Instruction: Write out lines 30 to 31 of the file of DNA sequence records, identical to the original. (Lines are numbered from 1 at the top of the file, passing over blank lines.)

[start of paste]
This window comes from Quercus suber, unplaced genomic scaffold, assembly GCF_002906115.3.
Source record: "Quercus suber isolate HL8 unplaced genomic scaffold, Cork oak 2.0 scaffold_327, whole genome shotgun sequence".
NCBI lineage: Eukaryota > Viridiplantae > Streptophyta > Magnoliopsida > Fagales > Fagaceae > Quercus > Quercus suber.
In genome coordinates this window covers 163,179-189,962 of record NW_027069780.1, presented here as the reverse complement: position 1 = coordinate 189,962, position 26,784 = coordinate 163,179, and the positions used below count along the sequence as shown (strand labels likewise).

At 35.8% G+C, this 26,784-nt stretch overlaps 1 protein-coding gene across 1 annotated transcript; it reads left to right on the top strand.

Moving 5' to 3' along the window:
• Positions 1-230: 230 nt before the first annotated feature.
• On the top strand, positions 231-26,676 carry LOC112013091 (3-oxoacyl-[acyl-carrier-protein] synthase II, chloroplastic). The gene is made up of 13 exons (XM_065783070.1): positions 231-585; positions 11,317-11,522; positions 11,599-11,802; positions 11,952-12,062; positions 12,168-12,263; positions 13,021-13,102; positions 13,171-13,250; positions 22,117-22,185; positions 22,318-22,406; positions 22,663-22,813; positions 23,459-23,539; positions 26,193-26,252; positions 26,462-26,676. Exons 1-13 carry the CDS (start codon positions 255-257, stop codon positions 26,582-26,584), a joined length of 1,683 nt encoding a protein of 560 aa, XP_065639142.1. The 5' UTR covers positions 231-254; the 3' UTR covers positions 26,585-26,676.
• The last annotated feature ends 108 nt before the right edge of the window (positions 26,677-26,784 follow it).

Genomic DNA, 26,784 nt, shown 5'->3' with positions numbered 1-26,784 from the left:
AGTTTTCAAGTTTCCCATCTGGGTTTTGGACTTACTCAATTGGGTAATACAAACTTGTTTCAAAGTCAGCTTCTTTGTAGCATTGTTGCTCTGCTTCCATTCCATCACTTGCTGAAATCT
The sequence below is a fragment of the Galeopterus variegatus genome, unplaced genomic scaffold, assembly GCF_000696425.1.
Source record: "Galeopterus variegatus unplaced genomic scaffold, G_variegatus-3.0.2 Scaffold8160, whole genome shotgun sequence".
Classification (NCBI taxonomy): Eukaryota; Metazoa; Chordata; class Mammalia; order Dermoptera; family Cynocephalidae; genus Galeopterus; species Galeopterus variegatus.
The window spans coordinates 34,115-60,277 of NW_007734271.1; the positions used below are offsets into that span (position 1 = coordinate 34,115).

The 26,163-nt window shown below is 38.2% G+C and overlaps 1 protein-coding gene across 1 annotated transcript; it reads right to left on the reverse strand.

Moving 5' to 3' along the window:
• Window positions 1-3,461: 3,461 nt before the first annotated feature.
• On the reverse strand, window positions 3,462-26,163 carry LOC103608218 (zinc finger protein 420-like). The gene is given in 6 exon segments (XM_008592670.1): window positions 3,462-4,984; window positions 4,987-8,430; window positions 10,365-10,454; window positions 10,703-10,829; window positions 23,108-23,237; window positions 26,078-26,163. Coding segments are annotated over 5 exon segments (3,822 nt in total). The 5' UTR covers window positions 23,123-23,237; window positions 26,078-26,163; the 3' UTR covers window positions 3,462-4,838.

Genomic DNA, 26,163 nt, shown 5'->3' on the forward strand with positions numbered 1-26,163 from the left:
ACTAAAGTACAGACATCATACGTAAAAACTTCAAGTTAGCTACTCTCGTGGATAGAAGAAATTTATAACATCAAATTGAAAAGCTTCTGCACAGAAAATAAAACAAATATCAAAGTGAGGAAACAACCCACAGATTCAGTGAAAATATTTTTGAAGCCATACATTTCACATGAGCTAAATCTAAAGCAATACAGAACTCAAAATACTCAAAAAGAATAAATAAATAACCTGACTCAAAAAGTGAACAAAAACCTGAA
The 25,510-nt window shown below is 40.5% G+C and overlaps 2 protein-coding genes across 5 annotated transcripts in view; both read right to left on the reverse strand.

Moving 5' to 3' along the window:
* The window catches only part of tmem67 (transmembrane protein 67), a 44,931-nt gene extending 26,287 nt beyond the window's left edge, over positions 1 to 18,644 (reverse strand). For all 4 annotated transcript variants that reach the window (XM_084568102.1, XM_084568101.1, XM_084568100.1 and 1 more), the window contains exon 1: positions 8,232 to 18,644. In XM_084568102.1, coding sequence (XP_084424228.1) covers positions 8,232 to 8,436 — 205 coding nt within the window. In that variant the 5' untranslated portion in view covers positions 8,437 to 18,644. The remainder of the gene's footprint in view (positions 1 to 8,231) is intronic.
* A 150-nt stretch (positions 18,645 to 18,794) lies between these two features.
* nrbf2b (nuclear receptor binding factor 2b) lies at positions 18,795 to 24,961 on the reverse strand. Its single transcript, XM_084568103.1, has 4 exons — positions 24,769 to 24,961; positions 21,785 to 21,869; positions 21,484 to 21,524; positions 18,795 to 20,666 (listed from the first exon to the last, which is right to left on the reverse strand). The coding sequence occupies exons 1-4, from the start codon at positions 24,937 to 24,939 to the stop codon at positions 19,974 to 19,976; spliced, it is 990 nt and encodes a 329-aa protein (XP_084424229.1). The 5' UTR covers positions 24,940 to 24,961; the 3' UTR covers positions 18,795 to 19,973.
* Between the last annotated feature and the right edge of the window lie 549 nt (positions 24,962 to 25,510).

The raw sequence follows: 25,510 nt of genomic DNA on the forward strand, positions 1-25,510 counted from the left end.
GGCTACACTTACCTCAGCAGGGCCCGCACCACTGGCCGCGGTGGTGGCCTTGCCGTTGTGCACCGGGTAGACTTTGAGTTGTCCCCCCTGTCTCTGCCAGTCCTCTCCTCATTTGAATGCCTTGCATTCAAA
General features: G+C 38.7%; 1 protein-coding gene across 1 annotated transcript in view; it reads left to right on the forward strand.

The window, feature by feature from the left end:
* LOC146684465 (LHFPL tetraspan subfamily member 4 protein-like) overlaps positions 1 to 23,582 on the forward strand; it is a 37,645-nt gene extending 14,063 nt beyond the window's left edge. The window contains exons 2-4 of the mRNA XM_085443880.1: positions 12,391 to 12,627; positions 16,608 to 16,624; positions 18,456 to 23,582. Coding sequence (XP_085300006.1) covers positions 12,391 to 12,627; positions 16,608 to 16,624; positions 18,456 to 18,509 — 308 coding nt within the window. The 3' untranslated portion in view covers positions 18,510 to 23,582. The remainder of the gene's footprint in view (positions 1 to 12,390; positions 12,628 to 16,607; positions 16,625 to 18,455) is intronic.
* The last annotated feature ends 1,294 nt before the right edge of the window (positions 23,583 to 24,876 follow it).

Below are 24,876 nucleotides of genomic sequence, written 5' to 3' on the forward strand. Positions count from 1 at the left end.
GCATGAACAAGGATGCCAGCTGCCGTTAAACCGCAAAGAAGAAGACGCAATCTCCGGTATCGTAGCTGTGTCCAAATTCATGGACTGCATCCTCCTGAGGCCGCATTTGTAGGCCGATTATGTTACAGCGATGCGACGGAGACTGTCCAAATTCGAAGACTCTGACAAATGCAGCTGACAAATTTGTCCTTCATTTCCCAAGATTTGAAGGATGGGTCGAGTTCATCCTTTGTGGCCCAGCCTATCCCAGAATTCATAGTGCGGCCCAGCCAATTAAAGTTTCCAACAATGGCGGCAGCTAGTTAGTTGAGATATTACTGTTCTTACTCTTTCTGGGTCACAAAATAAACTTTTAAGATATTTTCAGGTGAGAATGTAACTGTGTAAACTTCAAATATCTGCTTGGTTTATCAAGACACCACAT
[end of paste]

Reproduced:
General features: G+C 38.7%; 1 protein-coding gene across 1 annotated transcript in view; it reads left to right on the forward strand.

The window, feature by feature from the left end: